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BMS says it defends Sprycel patent in India

Blocks attempts to issue compulsory license for leukaemia drug

Bristol-Myers Squibb (BMS) buildingBristol-Myers Squibb (BMS) has said it has blocked an attempt to issue a compulsory license for its cancer drug Sprycel in India for the second time.

The latest application - by Mumbai-based speciality drugmaker BDR Pharmaceuticals - has been rejected by the Indian Patent office, according to press reports which cite an affidavit filed by BMS in the Delhi High Court. 

However, others suggest that the IPO's ruling on the matter is still pending and accuse BMS of trying to influence the court as it handles the patent dispute with BDR.

Sprycel (dasatinib) is used to treat Philadelphia chromosome-positive chronic myeloid leukaemia (CML), which cleared $1bn in sales for BMS last year and has been growing at a rate of almost 30 per cent per quarter of late.

BMS sells Sprycel for around 100,000 rupees per month (around $1,570), with BDR promising to make its version available at around 8,100 rupees ($128), reports the Economic Times.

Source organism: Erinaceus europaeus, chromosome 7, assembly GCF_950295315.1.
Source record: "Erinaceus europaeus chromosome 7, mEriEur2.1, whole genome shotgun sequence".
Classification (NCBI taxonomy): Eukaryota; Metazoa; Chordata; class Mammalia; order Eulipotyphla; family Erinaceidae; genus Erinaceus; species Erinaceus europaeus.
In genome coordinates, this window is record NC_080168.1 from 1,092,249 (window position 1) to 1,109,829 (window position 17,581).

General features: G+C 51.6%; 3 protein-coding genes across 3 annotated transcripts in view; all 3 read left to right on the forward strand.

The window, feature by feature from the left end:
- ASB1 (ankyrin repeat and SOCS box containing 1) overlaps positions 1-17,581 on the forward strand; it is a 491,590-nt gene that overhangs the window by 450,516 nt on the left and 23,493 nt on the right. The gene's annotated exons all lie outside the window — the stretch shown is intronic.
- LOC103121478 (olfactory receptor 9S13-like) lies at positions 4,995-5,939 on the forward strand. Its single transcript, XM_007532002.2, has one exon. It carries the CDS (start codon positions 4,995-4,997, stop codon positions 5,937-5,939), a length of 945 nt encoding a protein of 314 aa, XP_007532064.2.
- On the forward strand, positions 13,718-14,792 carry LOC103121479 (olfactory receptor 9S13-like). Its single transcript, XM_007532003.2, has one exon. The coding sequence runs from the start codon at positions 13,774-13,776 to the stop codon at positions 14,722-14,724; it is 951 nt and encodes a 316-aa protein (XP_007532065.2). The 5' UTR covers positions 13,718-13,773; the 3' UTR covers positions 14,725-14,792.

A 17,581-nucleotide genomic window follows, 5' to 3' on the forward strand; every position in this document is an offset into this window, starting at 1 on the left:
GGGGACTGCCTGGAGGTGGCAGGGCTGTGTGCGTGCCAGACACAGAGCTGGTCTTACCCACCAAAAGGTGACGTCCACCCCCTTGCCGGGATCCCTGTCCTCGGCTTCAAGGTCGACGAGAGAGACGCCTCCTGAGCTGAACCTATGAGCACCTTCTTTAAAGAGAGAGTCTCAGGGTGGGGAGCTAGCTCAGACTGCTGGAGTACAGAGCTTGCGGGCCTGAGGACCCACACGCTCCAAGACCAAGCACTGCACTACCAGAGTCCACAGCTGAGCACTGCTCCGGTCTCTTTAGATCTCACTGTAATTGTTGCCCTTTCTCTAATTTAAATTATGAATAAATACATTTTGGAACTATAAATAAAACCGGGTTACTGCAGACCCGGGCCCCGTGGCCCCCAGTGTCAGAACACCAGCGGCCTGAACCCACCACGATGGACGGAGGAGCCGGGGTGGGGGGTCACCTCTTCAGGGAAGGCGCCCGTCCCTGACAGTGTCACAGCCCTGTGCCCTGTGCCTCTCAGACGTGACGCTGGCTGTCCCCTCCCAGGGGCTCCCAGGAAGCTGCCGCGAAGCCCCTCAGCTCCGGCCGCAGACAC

BDR had been trying to secure a compulsory license to overturn BMS' 2010 Indian patent on Sprycel on the grounds of public need, a strategy which allowed Natco Pharma to start selling a copy of Bayer's cancer drug Nexavar (sorafenib) last year.

This is not the first time BMS has had to go to court to defend Sprycel, having successfully blocked an application by Natco for a compulsory license in 2011.

In that case, which continues to rumble on, the Indian pharma company went ahead and launched its own Dasanat brand of the drug in June 2012 regardless, forcing BMS to go to the courts again to win an injunction on sales.

Towards the end of last year court documents suggested Natco was no longer selling its product in India.

The compulsory license route is also being used to challenge Roche's patents on breast cancer drug Herceptin (trastuzumab), although the pharma major scored a preliminary success after India's Department of Industrial Policy and Promotion (DIPP) turned down a bid by a consortium of patient groups and non-governmental organisations.

12th September 2013

From: Sales, Regulatory

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